Zookeeper Andrea Dougall explained that the otters are not prolific breeders—they’re one of a few species that reproduce by “delayed implantation.” Otters mate in spring but don’t give birth until almost a year later. That’s because the fertilized egg hangs out for 10 months in-utero before it implants and grows.
This is the first litter for four-year old mother Ginger. When her pups were born February 15, they weighed a mere 100 grams. Tallullah and Ahanu have spent most of their young lives in seclusion, but were recently debuted to the public.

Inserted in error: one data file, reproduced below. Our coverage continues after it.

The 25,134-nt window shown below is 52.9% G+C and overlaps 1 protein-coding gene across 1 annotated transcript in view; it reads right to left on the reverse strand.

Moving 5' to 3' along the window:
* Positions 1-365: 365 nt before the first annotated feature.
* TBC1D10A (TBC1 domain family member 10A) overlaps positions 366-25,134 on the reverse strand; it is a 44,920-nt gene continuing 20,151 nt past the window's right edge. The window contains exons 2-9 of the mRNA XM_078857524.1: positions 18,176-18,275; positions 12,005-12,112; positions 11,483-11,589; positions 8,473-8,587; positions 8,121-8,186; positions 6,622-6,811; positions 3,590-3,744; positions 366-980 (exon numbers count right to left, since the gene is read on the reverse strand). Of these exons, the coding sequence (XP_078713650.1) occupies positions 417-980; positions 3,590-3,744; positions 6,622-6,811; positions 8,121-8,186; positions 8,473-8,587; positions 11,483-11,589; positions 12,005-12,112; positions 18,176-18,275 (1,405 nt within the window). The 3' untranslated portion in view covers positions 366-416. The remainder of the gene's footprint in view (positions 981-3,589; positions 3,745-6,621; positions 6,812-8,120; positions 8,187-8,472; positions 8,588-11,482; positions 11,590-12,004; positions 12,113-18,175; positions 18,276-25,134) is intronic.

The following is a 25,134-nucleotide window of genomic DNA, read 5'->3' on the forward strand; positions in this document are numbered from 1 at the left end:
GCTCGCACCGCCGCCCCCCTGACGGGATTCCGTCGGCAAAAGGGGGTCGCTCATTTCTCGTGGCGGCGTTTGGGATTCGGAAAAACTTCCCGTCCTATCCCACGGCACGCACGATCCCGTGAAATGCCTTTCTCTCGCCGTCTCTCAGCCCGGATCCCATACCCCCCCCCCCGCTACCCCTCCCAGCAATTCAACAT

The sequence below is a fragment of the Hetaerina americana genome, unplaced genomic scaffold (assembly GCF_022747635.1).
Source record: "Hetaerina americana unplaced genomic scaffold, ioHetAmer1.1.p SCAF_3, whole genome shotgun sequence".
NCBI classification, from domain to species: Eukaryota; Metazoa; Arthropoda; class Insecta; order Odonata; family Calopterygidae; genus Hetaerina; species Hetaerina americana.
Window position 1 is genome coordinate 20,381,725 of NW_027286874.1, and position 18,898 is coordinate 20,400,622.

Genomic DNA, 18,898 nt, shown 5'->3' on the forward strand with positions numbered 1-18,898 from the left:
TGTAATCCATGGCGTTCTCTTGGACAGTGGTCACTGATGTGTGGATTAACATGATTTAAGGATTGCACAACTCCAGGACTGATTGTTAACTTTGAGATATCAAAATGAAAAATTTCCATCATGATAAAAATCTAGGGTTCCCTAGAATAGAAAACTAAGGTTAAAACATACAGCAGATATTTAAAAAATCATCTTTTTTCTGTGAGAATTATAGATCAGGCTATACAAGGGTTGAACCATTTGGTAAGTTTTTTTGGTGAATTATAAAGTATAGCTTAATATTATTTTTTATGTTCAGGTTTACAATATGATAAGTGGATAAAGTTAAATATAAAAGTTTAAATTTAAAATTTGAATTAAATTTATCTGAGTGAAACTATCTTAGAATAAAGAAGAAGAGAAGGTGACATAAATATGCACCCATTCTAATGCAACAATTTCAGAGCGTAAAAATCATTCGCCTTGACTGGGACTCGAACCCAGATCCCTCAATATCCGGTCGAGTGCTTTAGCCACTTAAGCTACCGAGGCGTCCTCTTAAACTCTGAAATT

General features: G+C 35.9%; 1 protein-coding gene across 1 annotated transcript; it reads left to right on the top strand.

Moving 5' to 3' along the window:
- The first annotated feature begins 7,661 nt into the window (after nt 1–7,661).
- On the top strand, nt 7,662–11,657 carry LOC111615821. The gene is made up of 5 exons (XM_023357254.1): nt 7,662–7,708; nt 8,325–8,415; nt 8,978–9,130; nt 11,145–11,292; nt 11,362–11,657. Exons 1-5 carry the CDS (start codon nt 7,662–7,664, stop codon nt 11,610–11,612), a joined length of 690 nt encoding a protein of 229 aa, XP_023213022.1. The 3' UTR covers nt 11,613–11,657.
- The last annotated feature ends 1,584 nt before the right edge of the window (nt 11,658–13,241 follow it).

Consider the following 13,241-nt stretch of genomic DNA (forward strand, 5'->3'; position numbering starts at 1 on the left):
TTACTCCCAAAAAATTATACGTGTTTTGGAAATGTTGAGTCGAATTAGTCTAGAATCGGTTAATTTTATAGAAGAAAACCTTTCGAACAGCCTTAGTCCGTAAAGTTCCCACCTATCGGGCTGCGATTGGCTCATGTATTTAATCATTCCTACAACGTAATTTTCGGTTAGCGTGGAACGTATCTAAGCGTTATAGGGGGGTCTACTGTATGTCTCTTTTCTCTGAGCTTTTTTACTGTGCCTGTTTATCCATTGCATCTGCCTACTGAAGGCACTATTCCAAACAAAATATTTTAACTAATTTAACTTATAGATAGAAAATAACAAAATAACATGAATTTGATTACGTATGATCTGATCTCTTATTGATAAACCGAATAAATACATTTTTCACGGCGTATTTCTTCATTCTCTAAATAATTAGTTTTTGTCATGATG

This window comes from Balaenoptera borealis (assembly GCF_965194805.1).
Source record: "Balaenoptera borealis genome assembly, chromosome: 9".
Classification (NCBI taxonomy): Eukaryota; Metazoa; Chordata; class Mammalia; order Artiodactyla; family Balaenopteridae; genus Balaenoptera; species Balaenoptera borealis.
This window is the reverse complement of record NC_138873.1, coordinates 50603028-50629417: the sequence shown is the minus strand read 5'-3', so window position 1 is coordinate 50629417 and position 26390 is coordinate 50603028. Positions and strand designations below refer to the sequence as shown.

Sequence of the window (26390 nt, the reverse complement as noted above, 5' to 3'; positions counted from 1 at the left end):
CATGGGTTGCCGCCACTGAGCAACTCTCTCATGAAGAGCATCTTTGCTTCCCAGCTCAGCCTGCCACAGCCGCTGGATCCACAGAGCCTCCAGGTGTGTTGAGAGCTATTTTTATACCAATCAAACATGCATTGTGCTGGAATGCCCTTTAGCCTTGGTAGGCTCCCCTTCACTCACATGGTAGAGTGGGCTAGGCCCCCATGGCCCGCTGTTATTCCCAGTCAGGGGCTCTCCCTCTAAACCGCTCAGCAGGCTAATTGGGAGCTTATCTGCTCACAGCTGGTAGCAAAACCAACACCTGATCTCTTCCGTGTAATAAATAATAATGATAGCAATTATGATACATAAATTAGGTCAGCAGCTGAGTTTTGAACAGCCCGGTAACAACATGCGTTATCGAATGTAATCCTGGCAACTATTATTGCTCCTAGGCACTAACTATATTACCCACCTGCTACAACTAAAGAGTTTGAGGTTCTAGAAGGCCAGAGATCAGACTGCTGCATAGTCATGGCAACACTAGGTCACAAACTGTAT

Though they’re still found across North America, river otters are endangered in some areas. Dougall explains that may be because they need clean, fresh water, and they’re extremely sensitive to pollution.
Video of the newborns should be available soon. But for now, here's a look at some adult otters and their human admirers:
More Oakland Zoo video here.